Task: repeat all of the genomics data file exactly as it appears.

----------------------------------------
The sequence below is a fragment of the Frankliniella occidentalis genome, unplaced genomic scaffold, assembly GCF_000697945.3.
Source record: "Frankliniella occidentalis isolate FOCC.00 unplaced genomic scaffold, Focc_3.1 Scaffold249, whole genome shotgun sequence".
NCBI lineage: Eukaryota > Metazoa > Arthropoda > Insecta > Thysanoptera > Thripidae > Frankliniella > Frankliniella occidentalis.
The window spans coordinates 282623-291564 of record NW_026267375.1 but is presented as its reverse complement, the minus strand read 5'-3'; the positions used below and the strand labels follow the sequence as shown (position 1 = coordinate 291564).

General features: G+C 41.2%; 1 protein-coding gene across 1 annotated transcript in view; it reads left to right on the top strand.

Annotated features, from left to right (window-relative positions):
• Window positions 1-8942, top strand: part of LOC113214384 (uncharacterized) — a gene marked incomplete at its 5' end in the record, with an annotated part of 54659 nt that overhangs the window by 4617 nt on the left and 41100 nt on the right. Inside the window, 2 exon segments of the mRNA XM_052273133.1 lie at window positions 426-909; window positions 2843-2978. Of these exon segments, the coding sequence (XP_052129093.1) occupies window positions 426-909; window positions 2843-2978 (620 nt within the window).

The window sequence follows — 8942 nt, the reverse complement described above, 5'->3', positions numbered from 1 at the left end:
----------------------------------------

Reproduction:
The sequence below is a fragment of the Frankliniella occidentalis genome, unplaced genomic scaffold, assembly GCF_000697945.3.
Source record: "Frankliniella occidentalis isolate FOCC.00 unplaced genomic scaffold, Focc_3.1 Scaffold249, whole genome shotgun sequence".
NCBI lineage: Eukaryota > Metazoa > Arthropoda > Insecta > Thysanoptera > Thripidae > Frankliniella > Frankliniella occidentalis.
The window spans coordinates 282623-291564 of record NW_026267375.1 but is presented as its reverse complement, the minus strand read 5'-3'; the positions used below and the strand labels follow the sequence as shown (position 1 = coordinate 291564).

General features: G+C 41.2%; 1 protein-coding gene across 1 annotated transcript in view; it reads left to right on the top strand.

Annotated features, from left to right (window-relative positions):
• Window positions 1-8942, top strand: part of LOC113214384 (uncharacterized) — a gene marked incomplete at its 5' end in the record, with an annotated part of 54659 nt that overhangs the window by 4617 nt on the left and 41100 nt on the right. Inside the window, 2 exon segments of the mRNA XM_052273133.1 lie at window positions 426-909; window positions 2843-2978. Of these exon segments, the coding sequence (XP_052129093.1) occupies window positions 426-909; window positions 2843-2978 (620 nt within the window).

The window sequence follows — 8942 nt, the reverse complement described above, 5'->3', positions numbered from 1 at the left end: